Making bowls requires different skills to making cylindrical pots, with perhaps the most significant difference being the switch of emphasis from the exterior outline of the form to the interior surface and shape. Broadly speaking, all forms develop from a narrower diameter than they have in their final form, so where a cylinder grows from a cone shape, a bowl grows from a flowerpot shape.
We can of course make bowls with flat bases, but when making a bowl with a rounded interior form, a second, distinct refining and finishing process is used at the leatherhard stage. The process is known as trimming or turning, and is used to create a ‘foot-ring’ on which the form stands.
Note that the shape of your centered clay needs to vary according to the width of form you intend to make. In the diagram below, the centered dome shape is superimposed over the cross sections of three generic forms.
Throwing a Small Bowl
When you are making wider, open, or shallow forms, the speed of the wheel needs to slow more, and slow sooner, as the form grows, or the centrifugal force can cause the pot to collapse. To make small bowls for cereal, soup, or dessert, or for making tea cups and saucers, use around 350–650 grams of clay. Here I’m using 600 grams. The clay has been centered into a slightly shallower dome, hollowed down to about 12 mm (½ in.) and opened out with a curved base.
With the wheel turning at medium speed, lubricate the wall inside and out and place your fingertips at the base of the inside and outside of the opened ball (1).
Lift the wall upwards into a flowerpot shape (2) . I find the fingertips to be adequate, and more sensitive to subtle variations in thickness, for throwing small bowl shapes. Lightly compress the rim with your fingertips.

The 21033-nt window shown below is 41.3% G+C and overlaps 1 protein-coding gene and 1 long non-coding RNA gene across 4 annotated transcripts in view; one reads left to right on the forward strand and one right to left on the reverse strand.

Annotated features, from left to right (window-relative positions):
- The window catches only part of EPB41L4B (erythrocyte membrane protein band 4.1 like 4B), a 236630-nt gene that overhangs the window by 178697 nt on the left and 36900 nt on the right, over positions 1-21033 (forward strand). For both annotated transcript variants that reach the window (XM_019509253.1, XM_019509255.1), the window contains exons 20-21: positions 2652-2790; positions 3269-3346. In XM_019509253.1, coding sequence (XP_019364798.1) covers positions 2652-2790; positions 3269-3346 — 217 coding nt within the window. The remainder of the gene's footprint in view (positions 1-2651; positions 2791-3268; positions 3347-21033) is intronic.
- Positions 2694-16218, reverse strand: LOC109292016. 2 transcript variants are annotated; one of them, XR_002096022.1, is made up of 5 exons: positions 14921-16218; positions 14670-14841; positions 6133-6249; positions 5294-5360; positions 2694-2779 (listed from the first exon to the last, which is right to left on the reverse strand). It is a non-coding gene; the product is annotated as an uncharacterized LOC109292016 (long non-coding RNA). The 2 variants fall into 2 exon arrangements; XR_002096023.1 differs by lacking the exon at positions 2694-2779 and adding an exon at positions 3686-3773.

Slow the wheel for subsequent pulls. Gently flare the walls outwards and take care not to over-thin the middle (3).
You have reached the final width and height: A ‘V’ shape rises from a curved interior base, sloping outwards gently to the rim like the bell of a trumpet. It is always a good idea to steady and reinforce the rim by briefly using the ‘H’ hold (finger inside, thumb outside, horizontal finger lightly compressing the rim) (4).
Sponge dry the interior then use a rounded rib to form the shape and finish the inside surface of the bowl (5). Press the rib firmly into the center of the bowl, angled slightly in the direction of the wheel’s spin, and slide up into the wall with decreasing pressure to compress the clay and to unify the curve of the base with the wall to create a seamless, continuous shape. Support the wall on the outside with the fingers of the right hand and form a controlling link to the rib with the thumb. Refine the rim as described in step two.